Turkey’s 2023 Elections: Successful Autocracy or Failure of Conventional Parties?
SUITS Policy Brief No. 3, October 2023
Professor of Political Science & International Relations, Özyeğin University
Democratic erosion—the incremental erosion of democracy under elected governments—is a major threat to democracy in the world. It presents a new form of authoritarianism with a new face, language, and toolkit. Turkey has experienced this erosion for two decades under governments of the Justice and Development Party (AKP) and its leader, Recep Tayyip Erdoğan, making it one of the longest and most transformative examples, alongside countries like Hungary, India, and Venezuela. Before the May 2023 elections, many indicators suggested that Turkey’s vibrant and united opposition could show the world how this kind of authoritarianism can be overcome democratically. Yet Erdoğan and his People’s Alliance won the elections decisively, raising the question of whether Turkish voters had chosen autocracy. In fact, the results demonstrate that full-fledged democratic erosion may be hard to overcome with the recipes and political tools we know—in particular, by conventional political party organizations. Turkey’s pro-democracy actors may be able to prevent the consolidation of a fully autocratic regime only through a substantive makeover of the opposition parties.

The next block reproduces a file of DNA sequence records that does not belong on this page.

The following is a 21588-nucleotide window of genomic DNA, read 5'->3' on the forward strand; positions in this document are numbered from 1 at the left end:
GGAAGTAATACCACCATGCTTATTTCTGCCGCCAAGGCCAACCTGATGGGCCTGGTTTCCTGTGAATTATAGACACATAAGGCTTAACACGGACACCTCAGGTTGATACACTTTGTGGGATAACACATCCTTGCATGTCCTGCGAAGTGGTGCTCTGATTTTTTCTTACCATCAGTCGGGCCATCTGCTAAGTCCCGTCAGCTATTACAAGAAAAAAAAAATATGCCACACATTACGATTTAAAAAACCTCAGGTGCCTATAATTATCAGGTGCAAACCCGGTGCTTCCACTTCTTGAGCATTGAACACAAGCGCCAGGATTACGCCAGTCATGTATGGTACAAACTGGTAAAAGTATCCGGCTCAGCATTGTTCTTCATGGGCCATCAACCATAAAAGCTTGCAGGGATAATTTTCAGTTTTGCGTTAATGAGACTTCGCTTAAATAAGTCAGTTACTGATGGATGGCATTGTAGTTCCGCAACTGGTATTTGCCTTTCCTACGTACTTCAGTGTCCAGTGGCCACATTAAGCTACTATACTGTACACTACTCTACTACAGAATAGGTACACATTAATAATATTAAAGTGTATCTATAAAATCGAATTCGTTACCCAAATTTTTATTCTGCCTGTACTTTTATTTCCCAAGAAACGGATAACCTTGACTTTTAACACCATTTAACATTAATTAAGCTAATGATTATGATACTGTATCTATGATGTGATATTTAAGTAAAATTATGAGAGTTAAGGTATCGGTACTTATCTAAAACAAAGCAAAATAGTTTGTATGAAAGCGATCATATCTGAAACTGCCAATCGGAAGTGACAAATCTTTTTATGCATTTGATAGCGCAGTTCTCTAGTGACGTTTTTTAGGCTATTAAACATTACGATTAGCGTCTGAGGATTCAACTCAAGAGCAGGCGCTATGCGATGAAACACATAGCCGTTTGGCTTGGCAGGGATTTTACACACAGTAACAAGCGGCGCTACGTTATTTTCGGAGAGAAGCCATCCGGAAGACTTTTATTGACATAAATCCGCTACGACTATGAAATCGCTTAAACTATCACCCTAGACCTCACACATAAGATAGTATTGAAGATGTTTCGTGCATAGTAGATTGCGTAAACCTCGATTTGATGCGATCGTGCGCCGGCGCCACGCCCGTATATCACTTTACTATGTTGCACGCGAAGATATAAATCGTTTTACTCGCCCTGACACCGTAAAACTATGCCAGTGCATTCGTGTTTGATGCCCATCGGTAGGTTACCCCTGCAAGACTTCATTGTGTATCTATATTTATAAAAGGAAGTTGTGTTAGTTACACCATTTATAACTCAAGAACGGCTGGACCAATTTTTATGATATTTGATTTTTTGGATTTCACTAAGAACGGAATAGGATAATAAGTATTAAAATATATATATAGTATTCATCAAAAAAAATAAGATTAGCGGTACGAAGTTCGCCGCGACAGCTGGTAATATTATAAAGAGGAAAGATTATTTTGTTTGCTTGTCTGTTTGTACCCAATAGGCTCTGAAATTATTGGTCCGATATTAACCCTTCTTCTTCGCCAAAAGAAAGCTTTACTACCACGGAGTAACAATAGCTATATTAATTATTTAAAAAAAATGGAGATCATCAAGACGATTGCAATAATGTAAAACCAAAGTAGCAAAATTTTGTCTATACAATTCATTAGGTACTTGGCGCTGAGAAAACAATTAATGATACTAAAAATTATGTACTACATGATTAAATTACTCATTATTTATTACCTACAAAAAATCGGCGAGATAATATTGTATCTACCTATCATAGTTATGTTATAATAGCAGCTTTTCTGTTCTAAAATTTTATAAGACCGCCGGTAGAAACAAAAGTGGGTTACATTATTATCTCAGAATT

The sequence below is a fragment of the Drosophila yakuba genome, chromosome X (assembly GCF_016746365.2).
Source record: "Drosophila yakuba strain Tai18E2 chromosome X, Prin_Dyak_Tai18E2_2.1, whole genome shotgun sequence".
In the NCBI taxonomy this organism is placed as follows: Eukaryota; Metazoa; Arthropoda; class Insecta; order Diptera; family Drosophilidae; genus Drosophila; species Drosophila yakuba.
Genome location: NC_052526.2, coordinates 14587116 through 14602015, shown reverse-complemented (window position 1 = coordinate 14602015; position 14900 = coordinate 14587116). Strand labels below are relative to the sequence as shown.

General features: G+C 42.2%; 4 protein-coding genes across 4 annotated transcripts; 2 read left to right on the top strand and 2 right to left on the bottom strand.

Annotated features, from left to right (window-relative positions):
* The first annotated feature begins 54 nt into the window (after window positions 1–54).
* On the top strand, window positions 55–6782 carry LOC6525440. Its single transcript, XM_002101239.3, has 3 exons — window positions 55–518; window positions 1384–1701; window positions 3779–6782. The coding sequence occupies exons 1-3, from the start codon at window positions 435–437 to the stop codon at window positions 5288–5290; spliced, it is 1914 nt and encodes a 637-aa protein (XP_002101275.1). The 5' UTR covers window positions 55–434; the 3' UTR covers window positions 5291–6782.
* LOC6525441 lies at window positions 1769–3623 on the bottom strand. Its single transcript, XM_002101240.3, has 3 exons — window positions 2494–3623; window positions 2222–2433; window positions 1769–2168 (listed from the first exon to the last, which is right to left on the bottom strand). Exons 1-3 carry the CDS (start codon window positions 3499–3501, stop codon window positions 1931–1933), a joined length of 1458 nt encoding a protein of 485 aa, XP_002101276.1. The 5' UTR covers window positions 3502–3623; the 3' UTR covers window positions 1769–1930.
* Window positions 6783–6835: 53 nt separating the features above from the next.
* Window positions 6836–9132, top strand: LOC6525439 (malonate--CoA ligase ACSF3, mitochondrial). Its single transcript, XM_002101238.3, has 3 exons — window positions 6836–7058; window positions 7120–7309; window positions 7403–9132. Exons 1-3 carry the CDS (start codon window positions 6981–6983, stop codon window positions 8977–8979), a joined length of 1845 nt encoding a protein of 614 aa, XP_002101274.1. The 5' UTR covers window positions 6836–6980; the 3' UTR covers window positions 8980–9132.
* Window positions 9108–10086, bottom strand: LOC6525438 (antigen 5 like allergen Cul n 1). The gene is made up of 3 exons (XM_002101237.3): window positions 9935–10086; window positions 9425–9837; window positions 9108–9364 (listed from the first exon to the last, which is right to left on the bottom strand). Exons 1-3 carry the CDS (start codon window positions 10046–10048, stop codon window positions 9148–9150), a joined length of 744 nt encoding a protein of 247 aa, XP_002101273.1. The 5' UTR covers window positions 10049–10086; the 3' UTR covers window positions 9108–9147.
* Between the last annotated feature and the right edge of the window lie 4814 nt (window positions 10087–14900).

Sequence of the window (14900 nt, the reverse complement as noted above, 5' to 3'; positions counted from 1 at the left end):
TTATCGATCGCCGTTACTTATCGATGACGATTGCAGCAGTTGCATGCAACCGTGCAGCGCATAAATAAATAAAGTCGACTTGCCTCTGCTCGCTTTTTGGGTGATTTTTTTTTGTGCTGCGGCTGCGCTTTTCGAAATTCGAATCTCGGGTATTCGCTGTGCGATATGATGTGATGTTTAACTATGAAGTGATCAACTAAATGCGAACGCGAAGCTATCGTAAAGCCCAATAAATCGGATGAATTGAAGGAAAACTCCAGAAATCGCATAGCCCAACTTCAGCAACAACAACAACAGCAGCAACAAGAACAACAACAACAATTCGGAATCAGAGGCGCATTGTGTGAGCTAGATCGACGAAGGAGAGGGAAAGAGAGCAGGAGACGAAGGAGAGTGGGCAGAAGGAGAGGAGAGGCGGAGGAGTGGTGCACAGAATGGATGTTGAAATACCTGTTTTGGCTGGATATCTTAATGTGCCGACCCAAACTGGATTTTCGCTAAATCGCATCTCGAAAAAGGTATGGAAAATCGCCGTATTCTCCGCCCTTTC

Turkey’s democracy was deficient and familiar with authoritarianism even before the AKP came to power in 2002. Turkish democracy was an illiberal one suffering from ethnic, regional, and religious inequalities, as well as the stranglehold that military-bureaucratic state actors had on civilian politics and freedoms. Underneath this deficient political system lay certain “formative rifts” unresolved since the founding of the state. At the same time, Turkey presented a pivotal democratic experience in a post-imperial, Muslim, and developing world setting. Certain elements of multiparty democracy such as popular sovereignty, peaceful rotation of civilian governments through free and fair elections, and a vibrant media able to criticize governments (but not necessarily the taboos of the state) were well-established and not challenged even by military governments.
Authoritarianism under AKP governments has been different and more complicated than past authoritarianisms. It fits with patterns of democratic erosion elsewhere in the world. It occurred under elected-civilian rather than military governments. It happened incrementally. Unlike military governments, the AKP never openly suspended democracy at any point in time. Instead, it weaponized majoritarian notions of democracy to gradually erode the previous accomplishments of democracy. The AKP did not abolish political opposition but disadvantaged and vilified it using populist-authoritarian policies and post-truth discourse. Unlike past authoritarianisms, democratic erosion proceeded under favorable conditions that should normally strengthen democracy, such as stable governments, a growing economy and middle class, and EU accession.